Friday, 06 August 2021

Deceived - health chiefs accused of lying

HEALTH chiefs have been accused of lying after admitting some of the beds for the new

HEALTH chiefs have been accused of lying after admitting some of the beds for the new Townlands health complex might not be in Henley.

There will be eight permanent beds in the care home next to the new hospital plus three more that can be accessed “on demand”.

However, another three on demand beds will have be “spot purchased” when they are needed, meaning that patients might have to go to hospitals in Wallingford or Abingdon.

The announcement comes despite a pledge last year that there would be eight beds in the Orders of St John care home with another six on demand.

This pledge followed widespread anger at the decision to scrap the original plans to have 18 beds in the new £16million hospital, which is due to open fully in May. The Oxfordshire Clinical Commissioning Group was blasted after confirming the arrangements at a meeting of the new Townlands Stakeholders Reference Group on Monday.

At the same time, the group’s outgoing chairman has been accused of banning the release of information to the public.

Members of the Townlands Steering Group are furious and have called on the commissioning group to honour its commitment.

Town councillor Stefan Gawrysiak, who represents the steering group on the stakeholders group, said: “The commissioning group promised the community of Henley up to 14 beds located on the Townlands health campus.

“I asked at the meeting and was told there’s nothing in the contract with Orders of St John that says all the beds will come from Henley. The commissioning group has broken its contract with the people of Henley and lied to us and our MP John Howell.”

Cllr Gawrysiak said the meeting, which was not open to the public, became “very heated” after the announcement as lay members, representatives of the Bell and Hart Surgeries and patient representatives expressed their concern.

He said: “People were saying it was shocking and a fundamental breach of trust. I’m sure the commissioning group will argue that it has provided the eight beds it promised but we didn’t realise that spot purchasing would involve buying beds outside Henley.”

Cllr Gawrysiak said it was another example of poor communication by the commissioning group after it was forced to admit that the new rapid access care unit, which was meant to open in January, will not be operational until May at the earliest.

He said: “The commissioning group’s governing body should step in and instruct the executive to honour the commitment made to us.”

Dick Fletcher, who represents the Hart Surgery on the stakeholders group, added: “We were all shocked. Every single lay person expressed the same degree of surprise.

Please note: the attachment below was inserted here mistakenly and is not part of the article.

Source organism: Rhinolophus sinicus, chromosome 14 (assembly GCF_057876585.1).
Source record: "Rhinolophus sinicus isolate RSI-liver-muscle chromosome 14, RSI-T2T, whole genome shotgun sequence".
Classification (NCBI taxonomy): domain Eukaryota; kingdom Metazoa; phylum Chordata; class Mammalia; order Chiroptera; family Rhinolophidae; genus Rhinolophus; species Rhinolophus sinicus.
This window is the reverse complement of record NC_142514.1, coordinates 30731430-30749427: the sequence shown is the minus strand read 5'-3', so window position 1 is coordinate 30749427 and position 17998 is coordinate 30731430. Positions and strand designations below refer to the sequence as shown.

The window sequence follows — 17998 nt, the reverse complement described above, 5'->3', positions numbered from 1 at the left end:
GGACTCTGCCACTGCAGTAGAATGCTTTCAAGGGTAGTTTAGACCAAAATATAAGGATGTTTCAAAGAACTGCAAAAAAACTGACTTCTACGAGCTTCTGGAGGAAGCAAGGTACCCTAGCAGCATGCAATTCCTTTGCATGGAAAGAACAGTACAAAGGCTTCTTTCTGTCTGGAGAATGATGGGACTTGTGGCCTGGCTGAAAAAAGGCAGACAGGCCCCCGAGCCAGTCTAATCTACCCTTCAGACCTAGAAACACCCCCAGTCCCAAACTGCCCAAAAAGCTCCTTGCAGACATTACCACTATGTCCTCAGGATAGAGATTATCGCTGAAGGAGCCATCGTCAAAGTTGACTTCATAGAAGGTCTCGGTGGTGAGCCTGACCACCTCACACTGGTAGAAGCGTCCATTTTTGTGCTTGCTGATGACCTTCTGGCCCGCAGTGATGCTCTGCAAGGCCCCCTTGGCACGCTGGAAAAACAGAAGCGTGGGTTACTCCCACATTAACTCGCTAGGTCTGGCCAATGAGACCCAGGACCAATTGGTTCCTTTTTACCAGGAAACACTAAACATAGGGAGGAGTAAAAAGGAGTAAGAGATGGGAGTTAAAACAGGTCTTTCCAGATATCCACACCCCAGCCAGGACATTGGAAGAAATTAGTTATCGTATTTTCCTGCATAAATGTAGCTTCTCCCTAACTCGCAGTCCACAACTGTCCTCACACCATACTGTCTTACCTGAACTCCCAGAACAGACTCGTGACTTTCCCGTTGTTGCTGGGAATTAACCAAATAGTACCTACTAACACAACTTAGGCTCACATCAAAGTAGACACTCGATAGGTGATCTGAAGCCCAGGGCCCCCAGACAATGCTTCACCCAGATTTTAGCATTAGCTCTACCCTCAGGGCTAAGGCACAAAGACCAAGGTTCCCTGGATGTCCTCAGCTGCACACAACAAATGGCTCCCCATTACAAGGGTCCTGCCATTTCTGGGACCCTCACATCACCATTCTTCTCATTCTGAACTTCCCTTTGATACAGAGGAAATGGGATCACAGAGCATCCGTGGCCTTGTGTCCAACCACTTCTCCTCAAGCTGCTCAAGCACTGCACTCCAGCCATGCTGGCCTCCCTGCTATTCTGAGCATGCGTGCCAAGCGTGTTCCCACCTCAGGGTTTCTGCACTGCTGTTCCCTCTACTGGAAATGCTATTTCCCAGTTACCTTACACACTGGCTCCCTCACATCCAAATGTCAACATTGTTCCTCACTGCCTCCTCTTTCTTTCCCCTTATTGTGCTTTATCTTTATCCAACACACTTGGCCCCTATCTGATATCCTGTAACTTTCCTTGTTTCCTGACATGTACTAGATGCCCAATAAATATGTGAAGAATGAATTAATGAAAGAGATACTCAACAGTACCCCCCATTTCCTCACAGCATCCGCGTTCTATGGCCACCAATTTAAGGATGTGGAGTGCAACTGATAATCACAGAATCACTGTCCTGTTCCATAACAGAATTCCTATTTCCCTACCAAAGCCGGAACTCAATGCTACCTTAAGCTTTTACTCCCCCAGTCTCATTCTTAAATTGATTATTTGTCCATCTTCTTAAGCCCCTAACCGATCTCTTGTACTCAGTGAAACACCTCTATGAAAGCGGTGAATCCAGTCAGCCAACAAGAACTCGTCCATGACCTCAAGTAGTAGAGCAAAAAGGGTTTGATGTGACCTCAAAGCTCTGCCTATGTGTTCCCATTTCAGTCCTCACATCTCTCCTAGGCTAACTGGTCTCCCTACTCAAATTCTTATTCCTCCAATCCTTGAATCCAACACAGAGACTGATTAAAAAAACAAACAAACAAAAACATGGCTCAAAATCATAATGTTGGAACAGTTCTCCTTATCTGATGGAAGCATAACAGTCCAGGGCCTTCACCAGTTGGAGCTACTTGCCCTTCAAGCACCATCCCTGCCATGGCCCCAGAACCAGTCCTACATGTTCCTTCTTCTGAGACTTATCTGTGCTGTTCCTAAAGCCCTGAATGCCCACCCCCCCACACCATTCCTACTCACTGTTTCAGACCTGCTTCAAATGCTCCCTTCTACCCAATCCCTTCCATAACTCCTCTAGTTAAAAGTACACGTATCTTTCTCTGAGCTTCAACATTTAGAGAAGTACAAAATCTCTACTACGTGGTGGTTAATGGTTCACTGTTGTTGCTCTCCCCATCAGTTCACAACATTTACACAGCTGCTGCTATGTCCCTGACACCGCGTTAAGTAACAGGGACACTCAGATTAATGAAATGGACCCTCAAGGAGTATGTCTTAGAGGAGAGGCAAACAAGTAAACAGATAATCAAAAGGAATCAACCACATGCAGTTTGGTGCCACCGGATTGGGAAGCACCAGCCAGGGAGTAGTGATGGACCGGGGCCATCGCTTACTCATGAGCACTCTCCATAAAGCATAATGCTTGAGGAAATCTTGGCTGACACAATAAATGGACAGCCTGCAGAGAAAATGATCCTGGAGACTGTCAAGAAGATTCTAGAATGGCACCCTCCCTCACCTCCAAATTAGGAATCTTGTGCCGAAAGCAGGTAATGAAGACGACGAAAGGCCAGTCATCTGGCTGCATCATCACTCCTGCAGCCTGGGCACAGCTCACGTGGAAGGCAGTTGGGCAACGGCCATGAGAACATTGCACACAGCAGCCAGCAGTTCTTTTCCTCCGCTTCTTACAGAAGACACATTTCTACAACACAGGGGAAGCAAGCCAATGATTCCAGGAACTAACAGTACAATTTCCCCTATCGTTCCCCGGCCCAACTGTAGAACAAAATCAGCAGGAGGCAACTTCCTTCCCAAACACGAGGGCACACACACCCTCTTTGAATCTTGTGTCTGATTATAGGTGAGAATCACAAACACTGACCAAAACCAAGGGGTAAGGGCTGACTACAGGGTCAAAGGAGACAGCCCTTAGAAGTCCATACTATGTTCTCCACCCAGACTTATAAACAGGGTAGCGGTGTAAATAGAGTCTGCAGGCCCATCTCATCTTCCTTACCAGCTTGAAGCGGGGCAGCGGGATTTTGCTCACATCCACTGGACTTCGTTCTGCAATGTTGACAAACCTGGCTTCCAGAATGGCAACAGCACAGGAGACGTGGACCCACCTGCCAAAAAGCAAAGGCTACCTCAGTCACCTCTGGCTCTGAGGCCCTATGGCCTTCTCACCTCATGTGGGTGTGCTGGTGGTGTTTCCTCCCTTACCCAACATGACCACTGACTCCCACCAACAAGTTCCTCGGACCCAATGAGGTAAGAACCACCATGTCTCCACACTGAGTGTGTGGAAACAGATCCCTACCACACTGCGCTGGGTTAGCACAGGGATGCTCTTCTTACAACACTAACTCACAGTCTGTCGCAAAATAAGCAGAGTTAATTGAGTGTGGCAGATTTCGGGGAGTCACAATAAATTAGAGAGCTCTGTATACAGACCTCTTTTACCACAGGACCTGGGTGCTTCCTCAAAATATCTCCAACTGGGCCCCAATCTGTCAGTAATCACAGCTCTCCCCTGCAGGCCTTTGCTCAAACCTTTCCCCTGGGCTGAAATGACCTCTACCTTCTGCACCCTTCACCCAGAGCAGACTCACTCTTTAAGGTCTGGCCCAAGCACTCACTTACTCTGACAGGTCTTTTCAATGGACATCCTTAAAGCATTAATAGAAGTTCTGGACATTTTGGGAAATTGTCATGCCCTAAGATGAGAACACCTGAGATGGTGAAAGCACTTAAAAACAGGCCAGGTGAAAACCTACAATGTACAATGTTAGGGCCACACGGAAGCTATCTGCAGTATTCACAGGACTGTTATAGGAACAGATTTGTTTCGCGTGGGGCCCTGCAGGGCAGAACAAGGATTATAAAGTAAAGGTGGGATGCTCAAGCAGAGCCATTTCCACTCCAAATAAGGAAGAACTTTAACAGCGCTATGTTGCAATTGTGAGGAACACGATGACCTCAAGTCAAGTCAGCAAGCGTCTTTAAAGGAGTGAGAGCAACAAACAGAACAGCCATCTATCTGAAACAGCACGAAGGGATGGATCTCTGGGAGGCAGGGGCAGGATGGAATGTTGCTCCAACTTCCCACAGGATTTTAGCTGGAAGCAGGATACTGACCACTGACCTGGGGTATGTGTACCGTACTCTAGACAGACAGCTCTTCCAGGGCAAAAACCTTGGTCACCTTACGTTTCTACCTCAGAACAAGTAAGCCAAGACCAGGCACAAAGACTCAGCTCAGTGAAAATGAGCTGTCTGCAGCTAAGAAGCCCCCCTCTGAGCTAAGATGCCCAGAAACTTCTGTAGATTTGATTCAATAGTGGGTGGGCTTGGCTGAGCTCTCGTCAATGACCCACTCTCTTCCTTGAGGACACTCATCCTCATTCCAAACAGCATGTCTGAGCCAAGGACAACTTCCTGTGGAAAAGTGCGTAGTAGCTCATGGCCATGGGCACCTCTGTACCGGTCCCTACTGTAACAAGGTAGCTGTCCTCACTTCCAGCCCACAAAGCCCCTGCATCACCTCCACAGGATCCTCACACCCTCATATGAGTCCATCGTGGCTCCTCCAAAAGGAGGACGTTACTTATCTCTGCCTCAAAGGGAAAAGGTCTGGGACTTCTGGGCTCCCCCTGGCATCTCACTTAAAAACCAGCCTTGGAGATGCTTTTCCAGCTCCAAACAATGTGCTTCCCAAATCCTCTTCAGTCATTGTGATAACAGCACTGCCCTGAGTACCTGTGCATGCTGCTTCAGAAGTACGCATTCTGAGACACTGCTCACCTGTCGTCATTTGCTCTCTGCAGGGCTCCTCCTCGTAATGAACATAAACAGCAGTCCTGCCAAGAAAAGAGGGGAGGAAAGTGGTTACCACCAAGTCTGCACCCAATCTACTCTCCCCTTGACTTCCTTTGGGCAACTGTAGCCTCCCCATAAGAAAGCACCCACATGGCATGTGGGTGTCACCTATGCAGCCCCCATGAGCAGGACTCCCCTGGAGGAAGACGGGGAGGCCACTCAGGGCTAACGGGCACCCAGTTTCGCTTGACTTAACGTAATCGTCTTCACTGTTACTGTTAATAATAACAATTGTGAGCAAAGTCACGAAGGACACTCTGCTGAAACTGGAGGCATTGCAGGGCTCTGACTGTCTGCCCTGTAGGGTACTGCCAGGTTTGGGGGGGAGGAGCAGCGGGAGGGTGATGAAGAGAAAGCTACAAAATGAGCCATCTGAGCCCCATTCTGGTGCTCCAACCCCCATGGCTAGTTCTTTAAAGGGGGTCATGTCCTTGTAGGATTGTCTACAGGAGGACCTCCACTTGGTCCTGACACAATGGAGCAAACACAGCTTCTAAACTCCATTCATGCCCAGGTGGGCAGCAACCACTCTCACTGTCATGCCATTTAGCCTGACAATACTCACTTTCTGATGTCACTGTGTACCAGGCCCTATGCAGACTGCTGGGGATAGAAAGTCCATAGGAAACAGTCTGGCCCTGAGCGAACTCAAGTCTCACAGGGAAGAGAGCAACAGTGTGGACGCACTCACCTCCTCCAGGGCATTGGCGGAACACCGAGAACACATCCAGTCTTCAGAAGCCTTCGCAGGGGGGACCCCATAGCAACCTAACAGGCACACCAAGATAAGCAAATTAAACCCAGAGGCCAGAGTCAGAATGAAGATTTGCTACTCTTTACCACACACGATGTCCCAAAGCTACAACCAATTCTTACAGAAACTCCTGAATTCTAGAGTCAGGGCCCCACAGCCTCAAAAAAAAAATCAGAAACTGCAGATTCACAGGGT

“The commissioning group seems to refuse to engage with the steering group, which represents every parish in the catchment area.

“The experience of Monday’s meeting was dreadful — it was ‘them and us’ and we spent our time trying to extract information.

“It’s a crying shame now the building is there because all the commissioning group is doing is giving itself a bad reputation.”

Ian Reissmann, who chairs the steering group, said he had warned the commissioning group about the risks of poor communication.

He said: “Everyone, including our MP John Howell and the Henley Standard, has been saying there will be up to 14 beds in the care home and it’s the perfect example of how to mismanage people’s expectations with poor communication.

“We’ve been saying for some months that they are not engaging properly and the end result is the community endures surprises like this.”

In a statement, the commissioning group said: “At Monday’s meeting, it was reported that we had intended to use seven beds, in line with the board’s commitment to purchase between five and eight beds.

“Having listened to the views of group members, we will now use the upper limit of eight as our starting point.

“During times when more than eight beds are needed, we have the ability to access the remaining three beds within the same unit on the ground floor of the care home.

“If demand rises to the point where we require 14 beds, we will still have the ability to buy further beds by using Oxfordshire’s well-established spot purchase system.

“This system allows us to access beds from those providers who have beds available at the time they are needed without having to pre-commit funds.

“Our priority will be to purchase a bed within the care home wherever possible. However, if a suitable bed was not available we would purchase a bed from the next nearest provider to the patient’s home.

“The commissioning group has a responsibility to ensure value for money. In this instance, we cannot make a contractual commitment to commission, upfront, beds that may not be utilised.”

Mr Howell has previously described the promise of up to 14 beds as “good deal”.

In November, he said: “We have managed to save up to 14 beds for this hospital; eight on a permanent basis, the balance on demand.

“These beds are likely to be collocated in the care home being built at the side of the hospital where they will receive excellent medical cover. This is not a hospital with no beds.”

This week, Mr Howell declined to comment.

The Orders of St John will move from the Chilterns End care home into the new home at Townlands when this has been completed in the summer. It has signed a three-year beds deal with the commissioning group.

The trust has also accepted an invitation to speak at the Henley town meeting on April 7.

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